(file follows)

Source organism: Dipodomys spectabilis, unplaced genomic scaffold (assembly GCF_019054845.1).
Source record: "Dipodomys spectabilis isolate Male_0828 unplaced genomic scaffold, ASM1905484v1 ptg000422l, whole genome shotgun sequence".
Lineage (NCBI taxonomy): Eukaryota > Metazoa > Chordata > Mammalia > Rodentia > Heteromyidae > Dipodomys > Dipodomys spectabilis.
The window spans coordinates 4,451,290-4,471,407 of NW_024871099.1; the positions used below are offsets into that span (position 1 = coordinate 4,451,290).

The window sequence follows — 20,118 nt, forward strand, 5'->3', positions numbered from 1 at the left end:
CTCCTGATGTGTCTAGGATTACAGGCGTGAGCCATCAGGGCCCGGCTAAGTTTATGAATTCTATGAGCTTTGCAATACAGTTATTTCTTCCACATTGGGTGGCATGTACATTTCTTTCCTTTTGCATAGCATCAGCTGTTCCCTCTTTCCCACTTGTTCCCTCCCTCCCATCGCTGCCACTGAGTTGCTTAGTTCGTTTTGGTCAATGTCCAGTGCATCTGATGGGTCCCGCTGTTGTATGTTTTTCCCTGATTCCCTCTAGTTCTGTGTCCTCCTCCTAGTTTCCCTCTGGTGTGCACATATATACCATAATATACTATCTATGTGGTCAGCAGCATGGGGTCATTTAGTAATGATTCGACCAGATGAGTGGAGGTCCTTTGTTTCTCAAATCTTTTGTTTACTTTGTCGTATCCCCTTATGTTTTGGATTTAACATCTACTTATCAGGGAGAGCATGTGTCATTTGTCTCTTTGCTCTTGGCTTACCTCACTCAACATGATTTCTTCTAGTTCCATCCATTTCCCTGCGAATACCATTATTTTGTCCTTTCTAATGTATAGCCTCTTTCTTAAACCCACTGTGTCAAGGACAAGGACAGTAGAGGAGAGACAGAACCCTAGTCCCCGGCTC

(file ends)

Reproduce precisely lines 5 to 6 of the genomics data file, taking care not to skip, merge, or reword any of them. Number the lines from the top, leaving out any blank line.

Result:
The window sequence follows — 20,118 nt, forward strand, 5'->3', positions numbered from 1 at the left end:
CTCCTGATGTGTCTAGGATTACAGGCGTGAGCCATCAGGGCCCGGCTAAGTTTATGAATTCTATGAGCTTTGCAATACAGTTATTTCTTCCACATTGGGTGGCATGTACATTTCTTTCCTTTTGCATAGCATCAGCTGTTCCCTCTTTCCCACTTGTTCCCTCCCTCCCATCGCTGCCACTGAGTTGCTTAGTTCGTTTTGGTCAATGTCCAGTGCATCTGATGGGTCCCGCTGTTGTATGTTTTTCCCTGATTCCCTCTAGTTCTGTGTCCTCCTCCTAGTTTCCCTCTGGTGTGCACATATATACCATAATATACTATCTATGTGGTCAGCAGCATGGGGTCATTTAGTAATGATTCGACCAGATGAGTGGAGGTCCTTTGTTTCTCAAATCTTTTGTTTACTTTGTCGTATCCCCTTATGTTTTGGATTTAACATCTACTTATCAGGGAGAGCATGTGTCATTTGTCTCTTTGCTCTTGGCTTACCTCACTCAACATGATTTCTTCTAGTTCCATCCATTTCCCTGCGAATACCATTATTTTGTCCTTTCTAATGTATAGCCTCTTTCTTAAACCCACTGTGTCAAGGACAAGGACAGTAGAGGAGAGACAGAACCCTAGTCCCCGGCTC